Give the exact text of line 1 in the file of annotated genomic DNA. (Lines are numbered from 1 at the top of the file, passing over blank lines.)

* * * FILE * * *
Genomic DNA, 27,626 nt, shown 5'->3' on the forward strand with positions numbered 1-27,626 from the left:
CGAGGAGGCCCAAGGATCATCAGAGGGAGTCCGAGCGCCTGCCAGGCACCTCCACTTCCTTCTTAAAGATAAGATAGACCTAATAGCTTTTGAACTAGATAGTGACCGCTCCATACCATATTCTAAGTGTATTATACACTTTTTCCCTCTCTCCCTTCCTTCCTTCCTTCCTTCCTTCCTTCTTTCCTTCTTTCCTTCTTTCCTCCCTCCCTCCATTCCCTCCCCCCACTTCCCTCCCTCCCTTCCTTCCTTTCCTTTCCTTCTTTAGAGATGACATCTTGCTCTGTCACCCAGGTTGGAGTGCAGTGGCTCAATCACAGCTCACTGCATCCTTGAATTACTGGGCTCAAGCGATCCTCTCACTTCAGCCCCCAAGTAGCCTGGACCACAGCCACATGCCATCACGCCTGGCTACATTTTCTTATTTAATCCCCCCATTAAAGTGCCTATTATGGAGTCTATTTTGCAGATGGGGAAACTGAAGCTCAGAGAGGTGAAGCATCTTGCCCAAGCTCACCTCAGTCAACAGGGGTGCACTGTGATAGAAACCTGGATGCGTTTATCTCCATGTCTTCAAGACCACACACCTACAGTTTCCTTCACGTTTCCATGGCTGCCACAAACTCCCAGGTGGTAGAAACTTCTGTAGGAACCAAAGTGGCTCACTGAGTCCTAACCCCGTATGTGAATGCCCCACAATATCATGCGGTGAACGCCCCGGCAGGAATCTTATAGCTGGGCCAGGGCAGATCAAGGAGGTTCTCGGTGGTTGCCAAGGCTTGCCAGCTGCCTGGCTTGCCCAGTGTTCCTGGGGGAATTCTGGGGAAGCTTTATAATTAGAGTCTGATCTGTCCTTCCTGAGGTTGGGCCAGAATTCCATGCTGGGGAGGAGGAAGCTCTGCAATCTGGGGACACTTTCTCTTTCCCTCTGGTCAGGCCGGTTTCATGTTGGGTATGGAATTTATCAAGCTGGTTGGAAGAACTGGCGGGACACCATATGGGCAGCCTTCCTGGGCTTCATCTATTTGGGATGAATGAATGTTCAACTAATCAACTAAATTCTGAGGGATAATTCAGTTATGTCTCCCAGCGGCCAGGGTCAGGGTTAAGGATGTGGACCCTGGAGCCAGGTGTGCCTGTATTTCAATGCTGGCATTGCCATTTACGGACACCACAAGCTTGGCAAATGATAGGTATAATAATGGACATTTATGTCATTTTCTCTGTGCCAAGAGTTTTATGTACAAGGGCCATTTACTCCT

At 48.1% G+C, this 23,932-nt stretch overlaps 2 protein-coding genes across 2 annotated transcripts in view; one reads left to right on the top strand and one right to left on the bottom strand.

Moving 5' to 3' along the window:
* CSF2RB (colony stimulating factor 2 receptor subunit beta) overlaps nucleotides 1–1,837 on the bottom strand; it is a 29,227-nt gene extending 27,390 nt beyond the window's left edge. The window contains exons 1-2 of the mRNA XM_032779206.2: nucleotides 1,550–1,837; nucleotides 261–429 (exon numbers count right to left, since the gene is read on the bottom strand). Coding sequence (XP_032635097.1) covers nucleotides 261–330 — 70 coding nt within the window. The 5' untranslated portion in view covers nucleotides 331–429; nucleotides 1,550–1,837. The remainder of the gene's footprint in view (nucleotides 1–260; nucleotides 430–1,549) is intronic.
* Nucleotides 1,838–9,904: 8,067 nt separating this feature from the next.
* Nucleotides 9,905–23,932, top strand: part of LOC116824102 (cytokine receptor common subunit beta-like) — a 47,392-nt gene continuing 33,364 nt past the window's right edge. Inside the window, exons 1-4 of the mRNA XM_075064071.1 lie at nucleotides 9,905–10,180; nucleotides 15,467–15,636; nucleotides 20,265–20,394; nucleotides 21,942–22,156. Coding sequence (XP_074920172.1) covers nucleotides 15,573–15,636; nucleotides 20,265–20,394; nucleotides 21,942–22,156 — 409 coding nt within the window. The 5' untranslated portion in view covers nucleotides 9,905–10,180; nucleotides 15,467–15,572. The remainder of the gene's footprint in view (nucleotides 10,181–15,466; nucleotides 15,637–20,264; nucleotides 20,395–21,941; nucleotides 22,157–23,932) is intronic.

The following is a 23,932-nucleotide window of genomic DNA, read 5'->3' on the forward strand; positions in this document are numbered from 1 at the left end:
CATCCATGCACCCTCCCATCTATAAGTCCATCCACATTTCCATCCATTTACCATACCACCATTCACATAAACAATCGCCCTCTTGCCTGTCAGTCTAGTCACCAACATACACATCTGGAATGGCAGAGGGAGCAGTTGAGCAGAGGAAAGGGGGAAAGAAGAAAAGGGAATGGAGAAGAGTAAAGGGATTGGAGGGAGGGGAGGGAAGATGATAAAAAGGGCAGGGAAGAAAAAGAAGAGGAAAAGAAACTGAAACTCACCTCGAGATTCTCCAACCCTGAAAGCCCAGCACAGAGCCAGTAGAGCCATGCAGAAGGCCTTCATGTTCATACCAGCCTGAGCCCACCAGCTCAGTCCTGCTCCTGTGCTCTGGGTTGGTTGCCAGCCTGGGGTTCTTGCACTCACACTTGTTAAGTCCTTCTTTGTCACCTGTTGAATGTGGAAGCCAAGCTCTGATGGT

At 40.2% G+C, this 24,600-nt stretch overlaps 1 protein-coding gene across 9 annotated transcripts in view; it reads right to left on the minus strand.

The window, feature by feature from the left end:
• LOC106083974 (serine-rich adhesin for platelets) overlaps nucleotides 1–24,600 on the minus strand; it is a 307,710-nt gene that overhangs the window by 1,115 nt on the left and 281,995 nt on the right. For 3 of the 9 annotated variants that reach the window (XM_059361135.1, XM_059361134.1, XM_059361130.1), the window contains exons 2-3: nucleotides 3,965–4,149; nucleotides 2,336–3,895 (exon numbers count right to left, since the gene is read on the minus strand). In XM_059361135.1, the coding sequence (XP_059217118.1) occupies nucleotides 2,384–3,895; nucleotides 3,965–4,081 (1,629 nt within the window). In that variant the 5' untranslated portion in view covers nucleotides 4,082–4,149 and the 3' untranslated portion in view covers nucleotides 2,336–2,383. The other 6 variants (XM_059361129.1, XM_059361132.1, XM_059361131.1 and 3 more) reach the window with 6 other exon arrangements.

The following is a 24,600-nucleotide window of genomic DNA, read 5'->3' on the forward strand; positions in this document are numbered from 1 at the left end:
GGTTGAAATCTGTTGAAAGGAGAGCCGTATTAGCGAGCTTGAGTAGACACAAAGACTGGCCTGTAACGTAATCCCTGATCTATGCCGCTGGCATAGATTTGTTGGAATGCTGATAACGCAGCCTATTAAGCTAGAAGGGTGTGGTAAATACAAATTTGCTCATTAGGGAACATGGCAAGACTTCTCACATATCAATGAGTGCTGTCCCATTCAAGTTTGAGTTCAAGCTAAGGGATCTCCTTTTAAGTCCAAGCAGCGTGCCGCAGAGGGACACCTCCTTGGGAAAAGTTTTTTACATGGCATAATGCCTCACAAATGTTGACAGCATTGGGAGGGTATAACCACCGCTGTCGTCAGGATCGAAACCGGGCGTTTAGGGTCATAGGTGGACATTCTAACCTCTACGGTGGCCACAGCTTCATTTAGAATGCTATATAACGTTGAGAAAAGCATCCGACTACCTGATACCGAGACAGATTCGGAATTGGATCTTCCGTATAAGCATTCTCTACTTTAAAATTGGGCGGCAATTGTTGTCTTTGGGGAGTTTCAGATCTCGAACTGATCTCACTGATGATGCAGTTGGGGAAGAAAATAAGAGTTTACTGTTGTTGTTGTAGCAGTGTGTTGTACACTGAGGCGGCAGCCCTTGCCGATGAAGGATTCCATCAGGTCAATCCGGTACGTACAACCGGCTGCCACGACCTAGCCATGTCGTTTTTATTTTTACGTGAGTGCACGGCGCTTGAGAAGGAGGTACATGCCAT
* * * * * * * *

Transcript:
Genomic DNA, 27,626 nt, shown 5'->3' on the forward strand with positions numbered 1-27,626 from the left: